Today, I gave my last labor relations lecture at Jilin University. At the request of Yu Guilan (the Human Resource Management Department chair), I gave a presentation on American views of labor conditions in China. I warned her that American labor unions were very critical of labor conditions in China, and she said that they wanted to hear what Americans said.

At my first labor relations lecture at Jilin University on May 21, I brought a box of gifts. I gave the Human Resource Management Department about $150 in books (mostly paperbacks) on labor relations, which I selected to give them a good sampling of the contemporary U.S. labor relations literature. I gave the undergrads, master’s students, and faculty a treasure trove of items with University of Michigan logos on them that Audrey bought the day before I left for China – spiral notebooks, pens, folders, and stickers. The faculty members were happy to get the books; foreign books are difficult for them to afford (though the Chinese government could reasonably use some of their vast trade surplus with the U.S. to finance purchases of American books by Chinese universities). Everyone was happy to get the items with University of Michigan logos.

Just in time for today’s final labor relations lecture, a FedEx package from Audrey arrived. The package contained some pencils, pens, bookmarks, and key chains with Albion College logos on them. The President of Albion College, Donna Randall, had these mailed to Audrey, and Audrey sent them by FedEx to me in China. The Jilin students were pleased to get a second batch of goodies with logos from an American institution of higher education.



On my last day at Jilin University (Friday, June 20), I gave a talk on why the Palestinian-Israeli conflict is difficult to resolve. I spoke to an audience of about 30 non-Chinese students in Jilin University’s master’s or doctoral program in International Relations. Most of them are seeking careers as practitioners in international affairs, exactly the kind of audience that I would like to influence. Many of them come from political or rich families in Africa or Asia, and some are Muslim. In addition, the audience included a visiting professor from Iceland and an elderly American man who was a Christian missionary at Jilin University. My talk was probably the first time that many of the people in the audience had ever heard a pro-Israeli viewpoint.

The talk went very well. It was scheduled for 2-4 PM, but it actually ran from 2-5:30 PM. The willingness of most of the audience to stay 90 minutes past the scheduled ending time was an indicator of their intense interest in the topic. The last two hours were questions from the audience and my answers.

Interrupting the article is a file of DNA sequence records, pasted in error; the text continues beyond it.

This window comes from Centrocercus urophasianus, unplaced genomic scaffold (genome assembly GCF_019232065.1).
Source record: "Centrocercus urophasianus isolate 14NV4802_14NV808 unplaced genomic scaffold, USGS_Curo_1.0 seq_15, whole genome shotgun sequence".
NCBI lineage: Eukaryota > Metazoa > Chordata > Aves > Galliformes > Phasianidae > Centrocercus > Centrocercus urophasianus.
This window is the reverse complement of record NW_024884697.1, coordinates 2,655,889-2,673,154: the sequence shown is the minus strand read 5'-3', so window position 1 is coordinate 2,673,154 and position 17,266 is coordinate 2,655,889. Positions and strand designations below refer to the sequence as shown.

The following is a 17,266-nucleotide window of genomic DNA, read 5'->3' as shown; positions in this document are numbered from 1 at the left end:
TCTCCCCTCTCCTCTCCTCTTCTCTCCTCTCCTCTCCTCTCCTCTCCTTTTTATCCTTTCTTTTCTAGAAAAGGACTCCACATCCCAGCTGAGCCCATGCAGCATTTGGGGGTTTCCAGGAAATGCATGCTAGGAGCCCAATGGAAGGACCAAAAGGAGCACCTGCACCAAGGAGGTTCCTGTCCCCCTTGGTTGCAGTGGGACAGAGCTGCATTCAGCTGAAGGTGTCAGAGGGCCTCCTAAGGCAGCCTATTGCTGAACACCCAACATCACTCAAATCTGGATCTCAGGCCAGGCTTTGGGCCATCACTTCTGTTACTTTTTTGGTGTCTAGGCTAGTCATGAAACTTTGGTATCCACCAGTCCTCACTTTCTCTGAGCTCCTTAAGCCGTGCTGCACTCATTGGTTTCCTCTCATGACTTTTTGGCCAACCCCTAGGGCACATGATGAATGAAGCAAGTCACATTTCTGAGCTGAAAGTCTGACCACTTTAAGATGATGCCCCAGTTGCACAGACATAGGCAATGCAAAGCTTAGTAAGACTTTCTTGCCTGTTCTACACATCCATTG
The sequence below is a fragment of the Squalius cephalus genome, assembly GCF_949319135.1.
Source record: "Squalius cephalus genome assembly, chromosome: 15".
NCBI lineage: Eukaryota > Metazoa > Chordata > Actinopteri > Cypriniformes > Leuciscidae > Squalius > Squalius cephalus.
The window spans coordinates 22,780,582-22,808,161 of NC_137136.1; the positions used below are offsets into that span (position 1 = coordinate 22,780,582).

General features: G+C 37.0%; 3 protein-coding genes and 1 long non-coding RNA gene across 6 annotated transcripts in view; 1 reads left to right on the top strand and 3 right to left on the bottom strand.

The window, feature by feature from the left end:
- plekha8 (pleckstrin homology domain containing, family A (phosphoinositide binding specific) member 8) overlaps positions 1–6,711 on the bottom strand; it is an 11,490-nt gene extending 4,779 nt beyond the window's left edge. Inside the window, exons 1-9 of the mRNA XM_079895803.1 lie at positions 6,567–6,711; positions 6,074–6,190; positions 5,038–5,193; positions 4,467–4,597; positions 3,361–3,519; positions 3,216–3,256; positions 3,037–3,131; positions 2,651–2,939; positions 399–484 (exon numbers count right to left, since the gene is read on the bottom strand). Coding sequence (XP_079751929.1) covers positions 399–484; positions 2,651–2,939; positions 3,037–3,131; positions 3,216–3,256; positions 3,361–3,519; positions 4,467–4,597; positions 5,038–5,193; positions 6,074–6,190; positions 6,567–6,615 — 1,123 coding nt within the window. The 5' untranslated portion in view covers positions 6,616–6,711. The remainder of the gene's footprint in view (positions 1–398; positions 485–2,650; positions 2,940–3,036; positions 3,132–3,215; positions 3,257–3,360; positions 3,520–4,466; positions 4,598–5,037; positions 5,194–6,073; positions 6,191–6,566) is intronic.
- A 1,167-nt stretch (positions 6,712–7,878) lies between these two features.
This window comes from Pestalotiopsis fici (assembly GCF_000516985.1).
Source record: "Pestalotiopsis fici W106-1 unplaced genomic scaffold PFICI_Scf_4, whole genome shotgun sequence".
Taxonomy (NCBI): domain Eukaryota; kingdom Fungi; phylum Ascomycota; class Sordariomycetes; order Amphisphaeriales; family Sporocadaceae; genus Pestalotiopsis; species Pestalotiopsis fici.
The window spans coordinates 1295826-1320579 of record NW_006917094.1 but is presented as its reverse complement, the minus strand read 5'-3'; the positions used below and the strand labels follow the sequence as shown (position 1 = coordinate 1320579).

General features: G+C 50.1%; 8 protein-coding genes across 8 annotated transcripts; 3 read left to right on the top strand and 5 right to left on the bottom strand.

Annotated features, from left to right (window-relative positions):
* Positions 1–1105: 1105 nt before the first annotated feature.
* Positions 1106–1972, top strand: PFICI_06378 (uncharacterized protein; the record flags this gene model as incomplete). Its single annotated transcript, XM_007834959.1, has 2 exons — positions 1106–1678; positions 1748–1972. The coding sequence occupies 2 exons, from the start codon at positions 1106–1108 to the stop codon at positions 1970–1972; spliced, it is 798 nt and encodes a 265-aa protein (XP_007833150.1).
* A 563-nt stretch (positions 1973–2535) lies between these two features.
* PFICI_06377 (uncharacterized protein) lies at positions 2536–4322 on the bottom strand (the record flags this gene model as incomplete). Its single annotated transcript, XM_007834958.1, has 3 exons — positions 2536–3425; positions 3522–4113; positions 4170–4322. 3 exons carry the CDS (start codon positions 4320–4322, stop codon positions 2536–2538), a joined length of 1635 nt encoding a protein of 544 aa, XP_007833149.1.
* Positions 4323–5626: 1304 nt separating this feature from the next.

The audience had been given a 14-page handout that I prepared in advance of my talk.  I managed to get through about a third of my PowerPoint presentation during the first 90 minutes, but I addressed a few of the key points in the remaining two-thirds in my answers to the questions.

Some of the questions were neutral, but most were unfriendly to Israel.  Two of the people in the audience who asked the most questions, and who were unfriendly to Israel, seemed to be at least somewhat swayed by me.  One of these two (the older American man who was a Christian missionary in China) acknowledged in a question that I seemed “reasonable,” while the other told me at the end that she really enjoyed my talk and asked to have her picture taken standing next to me.

Another audience member, who initially compared the actions of the Israelis to the actions of the Nazis during the Holocaust, eventually backed down, saying that the Israelis were “fascistic” rather than like the Nazis, then backing down further and saying that the Israelis were “somewhat fascistic.”  I’m not satisfied with where he ended up, but I may have made a little bit of progress in reducing his hatred of Israel.

In early May, two other members of the Ann Arbor Jewish community and I met with a group of perhaps 10 left-wing American Christians in Ann Arbor who were part of a pro-Palestinian “peace” group.  I was steaming mad the evening after that meeting; I had difficulty getting asleep because I was outraged by some of the things the members of this “peace” group said that I believed were false.

My affective state tonight, immediately after my talk at Jilin University, is much more positive, and it is not just because I am pleased that I will see my wife and children in a few days (though that is undoubtedly part of it).  Rather, these international relations students, a number of them Muslim, generally seemed more open to reason than the Christian left “peace” group in Ann Arbor.  My guess is that the audience I had today had never heard most of the arguments I presented today, and my arguments swayed some of them.  In contrast, the members of the Christian left “peace” group in Ann Arbor had seen the New York Times repeatedly, getting exposed to much of the information that I presented, but had rejected the New York Times articles as lies because they were inconsistent with their ferocious bias against Israel.